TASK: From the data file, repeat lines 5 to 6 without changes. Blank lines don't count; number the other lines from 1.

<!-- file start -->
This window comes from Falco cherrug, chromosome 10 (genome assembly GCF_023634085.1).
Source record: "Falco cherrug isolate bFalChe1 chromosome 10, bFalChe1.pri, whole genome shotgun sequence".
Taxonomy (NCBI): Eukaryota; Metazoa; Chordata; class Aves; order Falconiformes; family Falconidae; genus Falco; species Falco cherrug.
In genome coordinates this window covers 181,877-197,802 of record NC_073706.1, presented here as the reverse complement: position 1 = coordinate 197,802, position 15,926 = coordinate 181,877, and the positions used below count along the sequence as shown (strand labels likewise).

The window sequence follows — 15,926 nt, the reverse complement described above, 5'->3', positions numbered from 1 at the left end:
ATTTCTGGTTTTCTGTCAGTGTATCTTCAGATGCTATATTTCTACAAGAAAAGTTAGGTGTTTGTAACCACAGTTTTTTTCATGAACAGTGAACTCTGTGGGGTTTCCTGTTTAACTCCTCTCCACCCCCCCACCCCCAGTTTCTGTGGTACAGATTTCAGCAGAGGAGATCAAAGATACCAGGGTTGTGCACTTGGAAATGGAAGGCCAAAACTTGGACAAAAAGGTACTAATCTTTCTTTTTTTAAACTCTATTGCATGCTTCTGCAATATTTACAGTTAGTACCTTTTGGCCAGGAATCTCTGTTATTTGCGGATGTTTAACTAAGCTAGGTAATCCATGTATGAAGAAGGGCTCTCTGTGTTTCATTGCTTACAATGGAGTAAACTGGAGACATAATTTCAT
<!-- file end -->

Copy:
The window sequence follows — 15,926 nt, the reverse complement described above, 5'->3', positions numbered from 1 at the left end:
ATTTCTGGTTTTCTGTCAGTGTATCTTCAGATGCTATATTTCTACAAGAAAAGTTAGGTGTTTGTAACCACAGTTTTTTTCATGAACAGTGAACTCTGTGGGGTTTCCTGTTTAACTCCTCTCCACCCCCCCACCCCCAGTTTCTGTGGTACAGATTTCAGCAGAGGAGATCAAAGATACCAGGGTTGTGCACTTGGAAATGGAAGGCCAAAACTTGGACAAAAAGGTACTAATCTTTCTTTTTTTAAACTCTATTGCATGCTTCTGCAATATTTACAGTTAGTACCTTTTGGCCAGGAATCTCTGTTATTTGCGGATGTTTAACTAAGCTAGGTAATCCATGTATGAAGAAGGGCTCTCTGTGTTTCATTGCTTACAATGGAGTAAACTGGAGACATAATTTCAT